The Imminent, Massive Earthquake That May Soon Devastate the Pacific Northwest


Scientists want you to know this earthquake will happen, but we don't know when. Here is a brief from the initial report from the New Yorker:

The first sign that the Cascadia earthquake has begun will be a compressional wave, radiating outward from the fault line. Compressional waves are fast-moving, high-frequency waves, audible to dogs and certain other animals but experienced by humans only as a sudden jolt. They are not very harmful, but they are potentially very useful, since they travel fast enough to be detected by sensors thirty to ninety seconds ahead of other seismic waves. That is enough time for earthquake early-warning systems, such as those in use throughout Japan, to automatically perform a variety of lifesaving functions: shutting down railways and power plants, opening elevators and firehouse doors, alerting hospitals to halt surgeries, and triggering alarms so that the general public can take cover. The Pacific Northwest has no early-warning system. When the Cascadia earthquake begins, there will be, instead, a cacophony of barking dogs and a long, suspended, what-was-that moment before the surface waves arrive. Surface waves are slower, lower-frequency waves that move the ground both up and down and side to side: the shaking, starting in earnest.

Soon after that shaking begins, the electrical grid will fail, likely everywhere west of the Cascades and possibly well beyond. If it happens at night, the ensuing catastrophe will unfold in darkness. In theory, those who are at home when it hits should be safest; it is easy and relatively inexpensive to seismically safeguard a private dwelling. But, lulled into nonchalance by their seemingly benign environment, most people in the Pacific Northwest have not done so. That nonchalance will shatter instantly. So will everything made of glass. Anything indoors and unsecured will lurch across the floor or come crashing down: bookshelves, lamps, computers, cannisters of flour in the pantry. Refrigerators will walk out of kitchens, unplugging themselves and toppling over. Water heaters will fall and smash interior gas lines. Houses that are not bolted to their foundations will slide off—or, rather, they will stay put, obeying inertia, while the foundations, together with the rest of the Northwest, jolt westward. Unmoored on the undulating ground, the homes will begin to collapse.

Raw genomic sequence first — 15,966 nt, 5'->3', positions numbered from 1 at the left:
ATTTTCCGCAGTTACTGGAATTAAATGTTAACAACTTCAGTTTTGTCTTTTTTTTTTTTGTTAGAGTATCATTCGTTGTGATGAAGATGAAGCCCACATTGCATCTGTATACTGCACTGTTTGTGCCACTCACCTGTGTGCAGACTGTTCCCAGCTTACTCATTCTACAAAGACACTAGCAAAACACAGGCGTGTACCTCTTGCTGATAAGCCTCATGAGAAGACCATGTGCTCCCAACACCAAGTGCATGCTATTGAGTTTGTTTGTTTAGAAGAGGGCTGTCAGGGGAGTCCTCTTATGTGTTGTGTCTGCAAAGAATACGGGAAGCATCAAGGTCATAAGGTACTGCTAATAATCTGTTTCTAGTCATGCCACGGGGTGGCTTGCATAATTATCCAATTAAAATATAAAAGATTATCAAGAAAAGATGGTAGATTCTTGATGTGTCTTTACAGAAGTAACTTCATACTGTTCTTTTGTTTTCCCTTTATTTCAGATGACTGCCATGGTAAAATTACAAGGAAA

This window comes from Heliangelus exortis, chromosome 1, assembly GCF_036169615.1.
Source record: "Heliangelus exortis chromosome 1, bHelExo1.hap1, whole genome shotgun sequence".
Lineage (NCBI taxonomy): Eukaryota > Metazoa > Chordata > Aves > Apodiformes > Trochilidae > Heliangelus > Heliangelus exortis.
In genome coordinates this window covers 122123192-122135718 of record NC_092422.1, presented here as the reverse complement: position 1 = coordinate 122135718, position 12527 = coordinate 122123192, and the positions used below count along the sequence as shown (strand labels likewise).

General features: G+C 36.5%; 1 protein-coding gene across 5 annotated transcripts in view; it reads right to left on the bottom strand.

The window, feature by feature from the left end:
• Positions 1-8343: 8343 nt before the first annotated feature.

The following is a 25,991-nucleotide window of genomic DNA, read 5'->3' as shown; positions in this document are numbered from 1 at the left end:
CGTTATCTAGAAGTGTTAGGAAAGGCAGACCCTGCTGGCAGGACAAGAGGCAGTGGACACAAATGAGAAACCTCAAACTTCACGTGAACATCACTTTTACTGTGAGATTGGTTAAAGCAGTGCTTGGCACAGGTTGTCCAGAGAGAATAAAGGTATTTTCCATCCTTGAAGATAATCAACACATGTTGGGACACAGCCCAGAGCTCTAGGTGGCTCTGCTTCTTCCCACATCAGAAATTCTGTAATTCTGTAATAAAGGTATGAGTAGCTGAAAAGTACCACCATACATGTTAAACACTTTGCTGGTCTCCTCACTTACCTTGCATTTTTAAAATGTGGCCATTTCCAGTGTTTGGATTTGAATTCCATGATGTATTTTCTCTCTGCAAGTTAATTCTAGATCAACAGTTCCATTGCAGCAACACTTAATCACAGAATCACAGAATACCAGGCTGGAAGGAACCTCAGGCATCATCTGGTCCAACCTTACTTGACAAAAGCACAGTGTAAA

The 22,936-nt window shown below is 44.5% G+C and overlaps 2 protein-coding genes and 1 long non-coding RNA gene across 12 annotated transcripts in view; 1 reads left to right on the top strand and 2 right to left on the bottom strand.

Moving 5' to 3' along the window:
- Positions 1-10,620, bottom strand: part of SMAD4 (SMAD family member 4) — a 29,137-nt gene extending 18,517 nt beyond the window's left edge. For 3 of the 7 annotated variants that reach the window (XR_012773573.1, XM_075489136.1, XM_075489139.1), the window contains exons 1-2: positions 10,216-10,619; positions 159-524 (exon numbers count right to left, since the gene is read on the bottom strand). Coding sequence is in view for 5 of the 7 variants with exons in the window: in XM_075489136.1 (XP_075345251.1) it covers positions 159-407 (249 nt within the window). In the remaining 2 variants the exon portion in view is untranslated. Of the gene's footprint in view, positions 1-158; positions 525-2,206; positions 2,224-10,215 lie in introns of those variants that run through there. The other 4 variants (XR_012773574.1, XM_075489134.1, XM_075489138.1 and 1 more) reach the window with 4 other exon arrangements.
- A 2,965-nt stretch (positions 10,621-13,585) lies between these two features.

Across the region, other, larger structures will also start to fail. Until 1974, the state of Oregon had no seismic code, and few places in the Pacific Northwest had one appropriate to a magnitude-9.0 earthquake until 1994. The vast majority of buildings in the region were constructed before then. Ian Madin, who directs the Oregon Department of Geology and Mineral Industries (DOGAMI), estimates that seventy-five per cent of all structures in the state are not designed to withstand a major Cascadia quake. FEMA calculates that, across the region, something on the order of a million buildings—more than three thousand of them schools—will collapse or be compromised in the earthquake. So will half of all highway bridges, fifteen of the seventeen bridges spanning Portland’s two rivers, and two-thirds of railways and airports; also, one-third of all fire stations, half of all police stations, and two-thirds of all hospitals.

We don't know when or where the earthquake will occur, nor do we know what impact it will have on us. The best thing we can do is learn about potential disasters and create an emergency plan just in case. To learn more about this potential disaster visit New Yorker.

Featured Image via YouTube


  1. Marc Black said:

    Well, its not like we haven’t been warned since the 70’s..